In this way, the supreme court has also decided that government institutions cannot coerce religion on others – this protects christians from having to deal with muslims and satanists, in public places like schools, the DMV, etc. and it works the other way around! That is the beauty of the American system! We are all equal before the law, regardless of race, gender, or belief. This is what makes the USA so great and what made it a beacon for the rest of the world for hundreds of years.

        2. You start out ridiculing Kenneth for name calling and then you do the same

          Simple minds prefer simple answers.

          You negated any argument you had.

  7. Christians are the majority, not an oppressed minority.  They are doing the oppressing.  Just look into the death threats and violence offered the young man who asked that his beliefs be respected and no religious benediction be offered.

    I presume you would be cheering just as much if the valedictorian had offered a Muslim prayer?  

    1. How are Christians doing the oppressing? By praying? Close your damn ears but don’t take away the right of a Christian to pray. When you take away that right, then don’t you take away your right as well?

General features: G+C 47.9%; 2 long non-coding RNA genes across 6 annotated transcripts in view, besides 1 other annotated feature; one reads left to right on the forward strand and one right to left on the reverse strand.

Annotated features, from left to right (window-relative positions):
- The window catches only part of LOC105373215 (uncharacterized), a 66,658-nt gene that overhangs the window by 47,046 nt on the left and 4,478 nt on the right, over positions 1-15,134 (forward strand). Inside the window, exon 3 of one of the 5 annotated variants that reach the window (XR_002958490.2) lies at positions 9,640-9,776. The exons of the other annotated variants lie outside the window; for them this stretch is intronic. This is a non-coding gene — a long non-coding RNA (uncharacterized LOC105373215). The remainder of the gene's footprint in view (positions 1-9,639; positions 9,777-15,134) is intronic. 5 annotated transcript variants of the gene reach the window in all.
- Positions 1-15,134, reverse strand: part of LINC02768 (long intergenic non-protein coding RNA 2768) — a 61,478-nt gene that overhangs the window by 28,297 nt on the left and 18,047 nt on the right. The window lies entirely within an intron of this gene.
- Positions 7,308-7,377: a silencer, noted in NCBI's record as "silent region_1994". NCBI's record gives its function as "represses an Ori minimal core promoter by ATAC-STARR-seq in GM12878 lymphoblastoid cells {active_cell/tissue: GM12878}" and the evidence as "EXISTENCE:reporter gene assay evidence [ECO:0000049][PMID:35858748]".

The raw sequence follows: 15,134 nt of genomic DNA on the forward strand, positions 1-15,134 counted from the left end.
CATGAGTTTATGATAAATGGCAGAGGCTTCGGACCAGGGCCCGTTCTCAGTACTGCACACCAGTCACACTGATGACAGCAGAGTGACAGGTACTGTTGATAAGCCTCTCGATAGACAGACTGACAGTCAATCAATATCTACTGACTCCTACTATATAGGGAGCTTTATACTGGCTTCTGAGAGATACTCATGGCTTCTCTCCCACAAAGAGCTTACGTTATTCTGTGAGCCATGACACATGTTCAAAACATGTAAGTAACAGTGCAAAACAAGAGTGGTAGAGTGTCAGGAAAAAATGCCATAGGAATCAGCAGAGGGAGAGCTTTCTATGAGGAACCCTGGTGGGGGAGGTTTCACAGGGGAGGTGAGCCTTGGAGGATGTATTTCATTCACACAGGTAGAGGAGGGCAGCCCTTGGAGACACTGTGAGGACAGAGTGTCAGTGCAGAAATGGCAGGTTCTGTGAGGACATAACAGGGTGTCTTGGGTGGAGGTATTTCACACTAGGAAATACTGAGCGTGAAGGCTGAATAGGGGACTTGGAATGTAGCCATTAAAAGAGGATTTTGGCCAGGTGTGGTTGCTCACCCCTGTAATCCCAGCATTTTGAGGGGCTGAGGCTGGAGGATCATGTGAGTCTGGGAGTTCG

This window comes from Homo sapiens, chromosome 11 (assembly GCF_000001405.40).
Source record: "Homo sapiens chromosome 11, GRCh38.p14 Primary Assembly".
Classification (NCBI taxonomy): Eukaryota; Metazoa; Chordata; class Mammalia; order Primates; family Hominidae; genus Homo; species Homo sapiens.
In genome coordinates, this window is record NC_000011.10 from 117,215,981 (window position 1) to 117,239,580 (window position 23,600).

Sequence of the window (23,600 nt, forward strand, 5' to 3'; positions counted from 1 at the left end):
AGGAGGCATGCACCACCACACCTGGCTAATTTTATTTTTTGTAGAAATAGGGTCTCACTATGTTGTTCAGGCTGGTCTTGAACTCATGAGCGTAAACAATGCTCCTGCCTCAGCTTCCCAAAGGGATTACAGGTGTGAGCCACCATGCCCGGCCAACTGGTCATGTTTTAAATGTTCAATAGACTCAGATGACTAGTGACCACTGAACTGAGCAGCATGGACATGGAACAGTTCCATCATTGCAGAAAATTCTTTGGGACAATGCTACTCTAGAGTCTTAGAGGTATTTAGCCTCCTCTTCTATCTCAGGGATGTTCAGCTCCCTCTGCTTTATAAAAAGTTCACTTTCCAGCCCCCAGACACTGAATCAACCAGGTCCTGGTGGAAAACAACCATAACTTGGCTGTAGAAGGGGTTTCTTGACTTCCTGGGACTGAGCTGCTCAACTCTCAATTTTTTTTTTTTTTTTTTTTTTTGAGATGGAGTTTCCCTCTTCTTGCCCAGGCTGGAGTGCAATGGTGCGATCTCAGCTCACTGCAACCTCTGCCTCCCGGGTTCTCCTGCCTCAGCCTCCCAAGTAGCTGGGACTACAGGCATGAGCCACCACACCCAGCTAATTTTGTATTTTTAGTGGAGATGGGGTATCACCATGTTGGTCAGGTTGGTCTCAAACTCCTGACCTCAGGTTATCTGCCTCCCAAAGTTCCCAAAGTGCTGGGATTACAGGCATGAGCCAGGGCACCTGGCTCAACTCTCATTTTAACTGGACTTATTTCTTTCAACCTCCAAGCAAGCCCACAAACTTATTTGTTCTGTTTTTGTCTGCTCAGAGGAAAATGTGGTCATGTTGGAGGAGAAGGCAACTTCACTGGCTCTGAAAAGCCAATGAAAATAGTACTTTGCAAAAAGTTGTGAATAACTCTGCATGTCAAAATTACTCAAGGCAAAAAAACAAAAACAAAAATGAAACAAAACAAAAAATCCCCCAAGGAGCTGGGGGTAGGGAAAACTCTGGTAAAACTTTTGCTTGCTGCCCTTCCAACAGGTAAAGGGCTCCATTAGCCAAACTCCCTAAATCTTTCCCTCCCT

1. Every death threat made against Damon Fowler (the student who objected to the prayer) is a clear example of Christians oppressing others. 

        1. you guys have no logic or intellectual honesty whatsoever if you believe the tripe you’re spewing. But I’ll give you a chance to show off. How is it Christian oppression for Damon Fowler to get death threats? Explain it please.

            1. Do not be so sure it was Christians making the threats, it was a ripe opportunity for someone to cause further division and bring more persecution to Christians.

                The Constitution guarantees freedom of religion not freedom from religion.

               Even if the student were praying to Buddha I would support her right to do so and yes, I am a conservative Christian, in general we love people, don’t threaten them, disagree with them, pray for them YES we do.  Just as I disagree with you, please know that you are loved and I’m praying for you.